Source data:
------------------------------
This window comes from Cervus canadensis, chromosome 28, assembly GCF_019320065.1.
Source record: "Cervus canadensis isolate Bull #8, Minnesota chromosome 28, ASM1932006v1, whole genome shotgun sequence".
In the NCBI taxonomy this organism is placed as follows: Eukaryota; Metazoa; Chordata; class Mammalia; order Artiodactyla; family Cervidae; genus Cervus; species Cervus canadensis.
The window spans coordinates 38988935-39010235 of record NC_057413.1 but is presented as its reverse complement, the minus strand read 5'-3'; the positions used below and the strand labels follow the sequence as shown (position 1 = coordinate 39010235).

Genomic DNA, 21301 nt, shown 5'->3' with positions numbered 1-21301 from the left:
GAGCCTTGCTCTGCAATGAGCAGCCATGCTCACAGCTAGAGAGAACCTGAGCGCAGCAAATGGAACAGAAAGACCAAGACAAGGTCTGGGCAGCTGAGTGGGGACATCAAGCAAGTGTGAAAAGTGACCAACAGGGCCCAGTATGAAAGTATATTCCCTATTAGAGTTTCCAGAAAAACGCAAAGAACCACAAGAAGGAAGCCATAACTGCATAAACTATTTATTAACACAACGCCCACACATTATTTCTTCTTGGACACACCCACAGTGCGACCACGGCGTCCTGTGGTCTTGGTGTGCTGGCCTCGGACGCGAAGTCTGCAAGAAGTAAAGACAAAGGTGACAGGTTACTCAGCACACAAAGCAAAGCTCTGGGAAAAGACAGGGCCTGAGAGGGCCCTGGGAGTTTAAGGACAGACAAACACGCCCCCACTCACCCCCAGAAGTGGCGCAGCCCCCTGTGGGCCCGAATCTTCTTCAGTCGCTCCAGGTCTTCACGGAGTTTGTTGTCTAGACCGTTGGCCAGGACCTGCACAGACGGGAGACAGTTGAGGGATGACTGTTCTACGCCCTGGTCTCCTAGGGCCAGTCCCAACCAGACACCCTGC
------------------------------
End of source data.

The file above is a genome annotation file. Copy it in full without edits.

This window comes from Cervus canadensis, chromosome 28, assembly GCF_019320065.1.
Source record: "Cervus canadensis isolate Bull #8, Minnesota chromosome 28, ASM1932006v1, whole genome shotgun sequence".
In the NCBI taxonomy this organism is placed as follows: Eukaryota; Metazoa; Chordata; class Mammalia; order Artiodactyla; family Cervidae; genus Cervus; species Cervus canadensis.
The window spans coordinates 38988935-39010235 of record NC_057413.1 but is presented as its reverse complement, the minus strand read 5'-3'; the positions used below and the strand labels follow the sequence as shown (position 1 = coordinate 39010235).

Genomic DNA, 21301 nt, shown 5'->3' with positions numbered 1-21301 from the left:
GAGCCTTGCTCTGCAATGAGCAGCCATGCTCACAGCTAGAGAGAACCTGAGCGCAGCAAATGGAACAGAAAGACCAAGACAAGGTCTGGGCAGCTGAGTGGGGACATCAAGCAAGTGTGAAAAGTGACCAACAGGGCCCAGTATGAAAGTATATTCCCTATTAGAGTTTCCAGAAAAACGCAAAGAACCACAAGAAGGAAGCCATAACTGCATAAACTATTTATTAACACAACGCCCACACATTATTTCTTCTTGGACACACCCACAGTGCGACCACGGCGTCCTGTGGTCTTGGTGTGCTGGCCTCGGACGCGAAGTCTGCAAGAAGTAAAGACAAAGGTGACAGGTTACTCAGCACACAAAGCAAAGCTCTGGGAAAAGACAGGGCCTGAGAGGGCCCTGGGAGTTTAAGGACAGACAAACACGCCCCCACTCACCCCCAGAAGTGGCGCAGCCCCCTGTGGGCCCGAATCTTCTTCAGTCGCTCCAGGTCTTCACGGAGTTTGTTGTCTAGACCGTTGGCCAGGACCTGCACAGACGGGAGACAGTTGAGGGATGACTGTTCTACGCCCTGGTCTCCTAGGGCCAGTCCCAACCAGACACCCTGC